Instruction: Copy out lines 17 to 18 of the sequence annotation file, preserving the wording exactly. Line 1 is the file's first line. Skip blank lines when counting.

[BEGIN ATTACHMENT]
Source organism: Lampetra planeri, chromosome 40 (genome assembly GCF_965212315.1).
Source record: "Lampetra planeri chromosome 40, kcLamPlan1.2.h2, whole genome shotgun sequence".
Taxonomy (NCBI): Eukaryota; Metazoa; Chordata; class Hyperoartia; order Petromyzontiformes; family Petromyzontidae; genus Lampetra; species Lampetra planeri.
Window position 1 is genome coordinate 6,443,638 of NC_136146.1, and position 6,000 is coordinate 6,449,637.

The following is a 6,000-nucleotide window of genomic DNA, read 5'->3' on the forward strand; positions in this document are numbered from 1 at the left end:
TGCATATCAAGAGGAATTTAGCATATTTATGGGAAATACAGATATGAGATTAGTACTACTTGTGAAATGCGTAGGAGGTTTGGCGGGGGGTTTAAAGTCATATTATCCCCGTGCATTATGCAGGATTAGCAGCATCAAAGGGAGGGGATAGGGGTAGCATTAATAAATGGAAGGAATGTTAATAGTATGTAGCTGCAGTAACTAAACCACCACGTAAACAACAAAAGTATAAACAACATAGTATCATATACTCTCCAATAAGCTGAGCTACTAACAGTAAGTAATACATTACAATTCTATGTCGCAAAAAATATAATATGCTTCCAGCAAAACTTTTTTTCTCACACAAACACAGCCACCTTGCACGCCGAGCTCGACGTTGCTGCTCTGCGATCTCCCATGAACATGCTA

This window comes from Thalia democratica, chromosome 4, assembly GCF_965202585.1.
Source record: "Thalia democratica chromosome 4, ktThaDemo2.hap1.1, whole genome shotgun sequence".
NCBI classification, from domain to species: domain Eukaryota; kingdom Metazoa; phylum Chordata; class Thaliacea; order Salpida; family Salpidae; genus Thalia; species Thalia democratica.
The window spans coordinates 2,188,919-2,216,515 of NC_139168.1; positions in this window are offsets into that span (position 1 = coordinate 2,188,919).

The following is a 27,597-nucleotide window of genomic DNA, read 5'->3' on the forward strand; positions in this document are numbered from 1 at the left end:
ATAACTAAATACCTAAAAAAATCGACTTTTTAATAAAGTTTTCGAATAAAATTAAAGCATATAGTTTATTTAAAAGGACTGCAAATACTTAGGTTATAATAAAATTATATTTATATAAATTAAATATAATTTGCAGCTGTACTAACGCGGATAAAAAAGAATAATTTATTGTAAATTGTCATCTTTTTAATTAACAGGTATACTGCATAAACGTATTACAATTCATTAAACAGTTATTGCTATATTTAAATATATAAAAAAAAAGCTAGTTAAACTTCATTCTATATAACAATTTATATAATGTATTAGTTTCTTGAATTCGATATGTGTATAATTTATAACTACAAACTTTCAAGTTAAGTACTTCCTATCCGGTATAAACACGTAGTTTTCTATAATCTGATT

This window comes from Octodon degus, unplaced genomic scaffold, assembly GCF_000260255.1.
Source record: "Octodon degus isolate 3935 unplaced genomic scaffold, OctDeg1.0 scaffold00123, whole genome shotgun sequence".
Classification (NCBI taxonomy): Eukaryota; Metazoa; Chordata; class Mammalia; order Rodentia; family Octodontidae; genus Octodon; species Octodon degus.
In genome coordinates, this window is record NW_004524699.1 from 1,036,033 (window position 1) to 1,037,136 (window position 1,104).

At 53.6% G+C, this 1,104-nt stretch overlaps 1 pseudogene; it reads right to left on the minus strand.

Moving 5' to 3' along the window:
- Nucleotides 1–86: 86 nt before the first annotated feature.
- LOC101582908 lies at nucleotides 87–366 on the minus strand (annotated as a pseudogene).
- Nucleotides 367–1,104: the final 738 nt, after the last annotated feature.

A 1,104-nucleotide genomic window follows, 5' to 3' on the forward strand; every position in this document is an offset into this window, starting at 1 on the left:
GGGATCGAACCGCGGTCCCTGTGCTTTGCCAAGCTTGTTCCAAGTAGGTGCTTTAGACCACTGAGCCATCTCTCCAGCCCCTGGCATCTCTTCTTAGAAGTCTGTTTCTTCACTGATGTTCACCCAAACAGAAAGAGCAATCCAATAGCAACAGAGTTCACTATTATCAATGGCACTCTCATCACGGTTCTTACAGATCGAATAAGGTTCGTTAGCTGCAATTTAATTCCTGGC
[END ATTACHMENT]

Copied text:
At 53.6% G+C, this 1,104-nt stretch overlaps 1 pseudogene; it reads right to left on the minus strand.

Moving 5' to 3' along the window: